VEGAFLOR, Quezon—Welchor de Vera wanted so much to redeem a mortgage taken by his parents on the family’s coconut farm that he sold one of his kidneys to an Arab for P90,000.
But because the loan signed 15 years ago covering the fruits of the 9-hectare sprawl on a mountainside at Barangay (village) Vegaflor still had two years before maturity, the lender in downtown Lopez refused to accept his money.
“It was sad. I was not able to get the land back,” said De Vera, 30, raising a well-worn Dallas Cowboys T-shirt to show a 9-inch scar on the side of his body from the operation in 2008. “It still hurts sometimes,” De Vera said.
At least 127 young men in Lopez town alone were documented to have sold half of their kidneys at the time, according to Larry Mergano, a researcher of the nongovernment Philippine Rural Reconstruction Movement.
Mergano looked into well over 400 such cases involving mostly coconut farmers and fishermen in a bid to stop the pernicious practice and help authorities prosecute those behind it.
Several cases have been filed in court, according to Mergano, but none has been held to account and the practice goes on, except that the pay for donors is much higher—up to P300,000.
“Extreme hardship,” Mergano said, explaining the desperation.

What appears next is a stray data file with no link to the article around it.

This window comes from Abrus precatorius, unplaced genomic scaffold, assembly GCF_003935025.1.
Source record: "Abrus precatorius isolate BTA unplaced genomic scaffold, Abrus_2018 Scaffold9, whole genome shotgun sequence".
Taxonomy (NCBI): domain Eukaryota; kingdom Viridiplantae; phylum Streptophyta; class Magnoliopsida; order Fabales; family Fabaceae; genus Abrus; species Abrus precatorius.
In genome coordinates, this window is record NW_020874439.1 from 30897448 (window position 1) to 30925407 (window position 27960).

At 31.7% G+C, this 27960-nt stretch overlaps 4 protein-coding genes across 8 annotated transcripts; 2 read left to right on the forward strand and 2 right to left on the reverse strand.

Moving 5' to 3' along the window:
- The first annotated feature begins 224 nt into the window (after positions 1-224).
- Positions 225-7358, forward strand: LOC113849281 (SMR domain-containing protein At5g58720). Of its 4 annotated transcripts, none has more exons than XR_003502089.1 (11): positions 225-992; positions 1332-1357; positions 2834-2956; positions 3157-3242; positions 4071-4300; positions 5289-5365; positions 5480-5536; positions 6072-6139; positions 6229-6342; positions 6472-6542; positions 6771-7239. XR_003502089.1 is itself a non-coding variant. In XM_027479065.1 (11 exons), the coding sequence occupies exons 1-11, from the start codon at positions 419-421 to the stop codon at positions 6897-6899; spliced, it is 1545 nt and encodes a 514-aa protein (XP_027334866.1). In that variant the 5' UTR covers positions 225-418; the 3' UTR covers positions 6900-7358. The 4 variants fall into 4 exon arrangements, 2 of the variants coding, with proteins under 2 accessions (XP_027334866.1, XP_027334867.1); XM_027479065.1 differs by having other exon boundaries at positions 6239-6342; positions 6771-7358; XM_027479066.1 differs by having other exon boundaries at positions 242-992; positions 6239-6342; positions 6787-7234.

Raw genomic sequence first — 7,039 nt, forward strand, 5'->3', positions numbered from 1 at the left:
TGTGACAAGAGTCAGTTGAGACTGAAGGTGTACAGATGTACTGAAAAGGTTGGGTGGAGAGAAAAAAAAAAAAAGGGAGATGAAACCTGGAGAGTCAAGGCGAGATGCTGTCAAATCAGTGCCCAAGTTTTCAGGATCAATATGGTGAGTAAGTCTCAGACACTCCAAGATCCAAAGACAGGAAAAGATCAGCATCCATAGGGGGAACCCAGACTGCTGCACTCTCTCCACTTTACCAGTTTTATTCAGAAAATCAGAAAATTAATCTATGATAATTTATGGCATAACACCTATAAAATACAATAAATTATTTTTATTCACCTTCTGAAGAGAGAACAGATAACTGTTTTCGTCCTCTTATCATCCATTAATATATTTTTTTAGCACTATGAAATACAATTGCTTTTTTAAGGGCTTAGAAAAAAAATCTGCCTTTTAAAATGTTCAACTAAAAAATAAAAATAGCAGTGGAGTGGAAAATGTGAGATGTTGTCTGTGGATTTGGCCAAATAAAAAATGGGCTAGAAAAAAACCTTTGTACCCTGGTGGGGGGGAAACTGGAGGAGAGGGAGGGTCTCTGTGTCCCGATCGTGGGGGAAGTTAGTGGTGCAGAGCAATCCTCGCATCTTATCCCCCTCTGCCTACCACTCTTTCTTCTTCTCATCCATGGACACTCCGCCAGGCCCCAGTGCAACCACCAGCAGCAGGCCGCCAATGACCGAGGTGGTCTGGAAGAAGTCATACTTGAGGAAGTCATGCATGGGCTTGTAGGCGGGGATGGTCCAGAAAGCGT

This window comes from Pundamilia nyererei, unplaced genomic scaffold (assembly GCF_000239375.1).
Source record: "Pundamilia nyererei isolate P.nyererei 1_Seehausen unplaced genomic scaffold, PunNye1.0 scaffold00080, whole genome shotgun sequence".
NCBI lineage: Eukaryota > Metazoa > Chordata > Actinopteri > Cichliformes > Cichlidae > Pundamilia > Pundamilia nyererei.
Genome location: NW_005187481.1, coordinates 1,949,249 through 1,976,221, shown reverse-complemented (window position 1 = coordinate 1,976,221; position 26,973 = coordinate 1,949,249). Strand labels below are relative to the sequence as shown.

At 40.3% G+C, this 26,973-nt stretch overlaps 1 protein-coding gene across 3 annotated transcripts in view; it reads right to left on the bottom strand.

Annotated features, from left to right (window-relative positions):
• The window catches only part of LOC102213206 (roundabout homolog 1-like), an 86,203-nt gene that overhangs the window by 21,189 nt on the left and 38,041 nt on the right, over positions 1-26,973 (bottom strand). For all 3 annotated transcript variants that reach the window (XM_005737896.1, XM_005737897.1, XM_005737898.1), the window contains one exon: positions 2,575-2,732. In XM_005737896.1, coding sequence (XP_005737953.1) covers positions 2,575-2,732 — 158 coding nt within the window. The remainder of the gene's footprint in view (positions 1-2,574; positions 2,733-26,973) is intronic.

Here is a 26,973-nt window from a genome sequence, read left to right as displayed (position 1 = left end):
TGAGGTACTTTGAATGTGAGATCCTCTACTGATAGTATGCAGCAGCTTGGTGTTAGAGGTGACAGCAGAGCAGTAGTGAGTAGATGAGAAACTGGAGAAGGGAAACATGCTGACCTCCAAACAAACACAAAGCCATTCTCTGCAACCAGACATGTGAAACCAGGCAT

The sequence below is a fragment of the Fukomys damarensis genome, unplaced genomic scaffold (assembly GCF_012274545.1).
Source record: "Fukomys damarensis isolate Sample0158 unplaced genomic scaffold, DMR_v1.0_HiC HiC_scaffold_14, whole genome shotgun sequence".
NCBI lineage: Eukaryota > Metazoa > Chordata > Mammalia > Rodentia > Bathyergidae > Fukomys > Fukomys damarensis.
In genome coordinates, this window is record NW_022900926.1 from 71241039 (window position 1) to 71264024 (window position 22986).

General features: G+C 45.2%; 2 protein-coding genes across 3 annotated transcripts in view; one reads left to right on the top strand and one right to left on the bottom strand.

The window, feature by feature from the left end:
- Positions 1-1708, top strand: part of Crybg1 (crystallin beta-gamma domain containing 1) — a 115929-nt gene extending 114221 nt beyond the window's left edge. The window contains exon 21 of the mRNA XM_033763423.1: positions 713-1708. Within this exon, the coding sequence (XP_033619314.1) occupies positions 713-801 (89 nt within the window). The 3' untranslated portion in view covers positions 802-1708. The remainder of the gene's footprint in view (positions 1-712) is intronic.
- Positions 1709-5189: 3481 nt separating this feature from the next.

De Vera’s parents had mortgaged the land handed down by a great grandfather to defray medical expenses of a seriously ill sibling.
It was a common practice for rural folk before the state health insurance agency, Philhealth, extended its coverage in the countryside several years ago, said Adelmo Arandela, a former barangay captain at Vegaflor.
“Without savings, villagers usually took out loans using their land as collateral to care for the sick, to raise farming capital, to send children to school,” said Arandela, 60, who spent six years as a radio operator in Saudi Arabia and Taiwan before returning to resume a farmer’s life.
With little or practically no access to credit, the villagers are at the mercy of usurers and loan sharks—most of them copra traders who control the industry.
End of the road
In Irosin, Sorsogon province, Juan Balderama finally got his bachelor’s degree in agriculture a year ago, fulfilling his father’s deathbed wish in 2004.